The reasons for that are numerous beginning with the dancing, the score, the incredibly fine scene work. Asked to explore these factors, Clark begins the discussion citing the score - the top selling album of all time. "It is hard to escape hearing these tunes wherever you go. People know them and sing them" - (he recounts an amusing anecdote about a lady sitting behind him opening night singing along "loud and proud" obviously oblivious to where she was). "It is great music that evokes images of the disco era for anyone who lived it and for those who didn't, the score stands as a great cultural example of the era and helps them experience the period."

Then there is the amazing dancing. Tischler, who styles himself "an occasional dancer," yet tears up the dance floor as Tony, talks about the experience of performing this choreography and the meaning of dance in the show. "Curt has assembled some of the craziest dance talent I have ever worked with. There is a performance intern who studied dance from age two" [for example]. I started taking jazz class once a week in high school and ballet once a week in college," he says by way of comparison. He recalls his audition for the show at the Westchester Broadway Theatre Three years ago when he came to audition for Gus and was called back for Tony. "I realized there I was with dancers from West Side Story or ones who had done Saturday Night Fever at North Shore Music Theatre. I was the least trained, least experienced, smallest performer in the room. I decided I was not going to try to compete with these guys. I was going to be myself and not try to emulate anyone else, least of all John Travolta."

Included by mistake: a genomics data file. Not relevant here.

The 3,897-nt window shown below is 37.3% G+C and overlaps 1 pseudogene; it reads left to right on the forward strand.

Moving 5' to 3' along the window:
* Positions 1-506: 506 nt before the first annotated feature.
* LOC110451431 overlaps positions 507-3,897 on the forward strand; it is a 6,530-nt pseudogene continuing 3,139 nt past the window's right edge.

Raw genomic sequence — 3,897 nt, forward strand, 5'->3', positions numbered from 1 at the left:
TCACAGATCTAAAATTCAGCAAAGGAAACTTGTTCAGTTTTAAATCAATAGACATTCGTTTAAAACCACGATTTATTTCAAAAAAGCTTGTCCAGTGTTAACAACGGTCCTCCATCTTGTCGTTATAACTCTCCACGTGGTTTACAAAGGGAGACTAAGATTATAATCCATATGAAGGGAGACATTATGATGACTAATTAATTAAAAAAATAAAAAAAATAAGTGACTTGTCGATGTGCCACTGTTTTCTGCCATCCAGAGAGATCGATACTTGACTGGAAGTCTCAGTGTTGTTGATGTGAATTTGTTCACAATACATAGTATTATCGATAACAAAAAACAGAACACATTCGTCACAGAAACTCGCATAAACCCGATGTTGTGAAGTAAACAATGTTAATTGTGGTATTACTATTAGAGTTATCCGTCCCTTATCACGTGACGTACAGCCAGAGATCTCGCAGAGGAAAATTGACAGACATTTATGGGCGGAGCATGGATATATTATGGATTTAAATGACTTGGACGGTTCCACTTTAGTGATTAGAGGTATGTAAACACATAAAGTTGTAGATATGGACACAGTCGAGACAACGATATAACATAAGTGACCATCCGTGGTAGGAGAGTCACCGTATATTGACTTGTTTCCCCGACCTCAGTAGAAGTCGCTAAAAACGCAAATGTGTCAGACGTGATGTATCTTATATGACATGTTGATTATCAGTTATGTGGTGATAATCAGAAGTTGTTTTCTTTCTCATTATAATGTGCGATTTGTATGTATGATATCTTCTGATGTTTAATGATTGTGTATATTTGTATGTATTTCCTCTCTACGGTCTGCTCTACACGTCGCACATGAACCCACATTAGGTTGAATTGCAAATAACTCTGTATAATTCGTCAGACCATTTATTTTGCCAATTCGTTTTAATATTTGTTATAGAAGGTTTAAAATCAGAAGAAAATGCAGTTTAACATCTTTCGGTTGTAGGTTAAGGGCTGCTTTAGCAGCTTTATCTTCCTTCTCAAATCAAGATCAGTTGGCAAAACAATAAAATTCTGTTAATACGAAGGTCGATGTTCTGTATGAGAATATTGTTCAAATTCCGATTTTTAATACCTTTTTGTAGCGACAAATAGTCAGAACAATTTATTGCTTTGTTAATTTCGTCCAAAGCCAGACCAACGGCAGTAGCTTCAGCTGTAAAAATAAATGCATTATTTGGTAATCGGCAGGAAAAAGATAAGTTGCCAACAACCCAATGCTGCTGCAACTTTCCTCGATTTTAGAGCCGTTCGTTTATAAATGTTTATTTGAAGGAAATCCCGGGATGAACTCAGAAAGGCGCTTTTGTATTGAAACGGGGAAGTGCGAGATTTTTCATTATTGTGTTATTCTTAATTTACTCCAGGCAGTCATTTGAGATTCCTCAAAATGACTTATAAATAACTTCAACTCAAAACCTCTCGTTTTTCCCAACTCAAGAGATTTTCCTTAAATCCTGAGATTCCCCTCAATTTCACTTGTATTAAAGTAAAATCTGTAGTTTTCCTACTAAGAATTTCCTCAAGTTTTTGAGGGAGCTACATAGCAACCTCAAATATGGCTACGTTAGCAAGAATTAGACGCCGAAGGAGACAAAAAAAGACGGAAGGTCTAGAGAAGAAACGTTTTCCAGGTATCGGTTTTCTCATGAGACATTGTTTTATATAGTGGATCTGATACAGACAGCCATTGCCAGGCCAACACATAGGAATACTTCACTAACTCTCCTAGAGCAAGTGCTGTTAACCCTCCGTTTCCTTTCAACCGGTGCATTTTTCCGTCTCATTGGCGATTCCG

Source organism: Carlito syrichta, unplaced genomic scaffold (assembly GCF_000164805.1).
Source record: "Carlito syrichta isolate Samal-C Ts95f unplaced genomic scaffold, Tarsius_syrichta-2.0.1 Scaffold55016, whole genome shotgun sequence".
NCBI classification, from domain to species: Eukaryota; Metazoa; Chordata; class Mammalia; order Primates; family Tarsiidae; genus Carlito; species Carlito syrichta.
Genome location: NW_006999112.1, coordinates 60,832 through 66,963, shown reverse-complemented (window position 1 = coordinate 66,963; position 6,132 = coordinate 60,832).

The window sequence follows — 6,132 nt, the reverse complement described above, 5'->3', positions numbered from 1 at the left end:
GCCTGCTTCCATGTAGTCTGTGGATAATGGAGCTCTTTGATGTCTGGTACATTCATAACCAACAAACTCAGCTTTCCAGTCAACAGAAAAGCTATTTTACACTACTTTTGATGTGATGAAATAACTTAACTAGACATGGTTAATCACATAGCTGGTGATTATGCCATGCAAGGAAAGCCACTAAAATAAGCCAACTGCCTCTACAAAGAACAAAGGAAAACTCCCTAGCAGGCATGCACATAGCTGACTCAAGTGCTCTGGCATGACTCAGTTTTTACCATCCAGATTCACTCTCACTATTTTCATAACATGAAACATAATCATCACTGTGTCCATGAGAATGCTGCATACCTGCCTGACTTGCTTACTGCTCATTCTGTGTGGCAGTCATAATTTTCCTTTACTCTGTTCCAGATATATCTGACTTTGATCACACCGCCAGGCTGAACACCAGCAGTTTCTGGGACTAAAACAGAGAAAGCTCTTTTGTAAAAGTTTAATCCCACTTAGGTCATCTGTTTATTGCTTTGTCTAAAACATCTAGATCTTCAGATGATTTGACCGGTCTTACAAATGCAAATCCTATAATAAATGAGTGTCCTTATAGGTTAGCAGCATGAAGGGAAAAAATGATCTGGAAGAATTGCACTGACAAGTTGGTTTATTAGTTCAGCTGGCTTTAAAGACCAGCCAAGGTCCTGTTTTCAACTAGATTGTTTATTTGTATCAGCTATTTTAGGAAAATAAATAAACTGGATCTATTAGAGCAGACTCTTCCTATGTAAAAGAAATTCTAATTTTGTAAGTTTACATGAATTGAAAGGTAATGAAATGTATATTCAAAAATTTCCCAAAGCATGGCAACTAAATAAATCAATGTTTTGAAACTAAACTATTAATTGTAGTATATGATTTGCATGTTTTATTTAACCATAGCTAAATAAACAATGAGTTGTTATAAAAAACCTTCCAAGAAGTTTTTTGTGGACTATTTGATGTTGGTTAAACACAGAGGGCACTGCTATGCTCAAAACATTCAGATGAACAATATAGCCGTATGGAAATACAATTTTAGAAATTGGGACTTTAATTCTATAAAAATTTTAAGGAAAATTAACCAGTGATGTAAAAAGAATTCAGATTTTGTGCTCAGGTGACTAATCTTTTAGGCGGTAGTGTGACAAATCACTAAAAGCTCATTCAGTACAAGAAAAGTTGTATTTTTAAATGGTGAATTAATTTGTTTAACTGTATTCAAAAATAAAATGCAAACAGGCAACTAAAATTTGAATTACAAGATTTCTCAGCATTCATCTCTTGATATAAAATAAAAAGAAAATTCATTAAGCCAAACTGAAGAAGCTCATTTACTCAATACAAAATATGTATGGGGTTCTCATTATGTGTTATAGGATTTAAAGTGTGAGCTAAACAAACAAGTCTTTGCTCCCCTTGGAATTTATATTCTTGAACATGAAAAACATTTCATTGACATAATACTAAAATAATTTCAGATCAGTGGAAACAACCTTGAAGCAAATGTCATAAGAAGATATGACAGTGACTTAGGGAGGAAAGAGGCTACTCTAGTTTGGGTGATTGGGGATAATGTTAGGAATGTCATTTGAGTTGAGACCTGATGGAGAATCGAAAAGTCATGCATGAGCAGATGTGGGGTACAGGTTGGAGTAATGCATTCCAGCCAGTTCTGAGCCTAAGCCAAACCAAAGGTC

Tischler convinced director Richard Stafford, who entrusted him with the part, which he has now played four times, this most recent production at MSMT for director/choreographer Mark Martino. Tischler says he approaches Tony's dancing "as a character quality. I am not trying to be a proficient technical dancer; I am trying to be the best dancer at the club because that is Tony's truth. He needs to show up and burn up that dance floor. My goal as a Tony 'impersonator' is to make you forget the technicalities of dancing and make you feel the emotional undercurrent."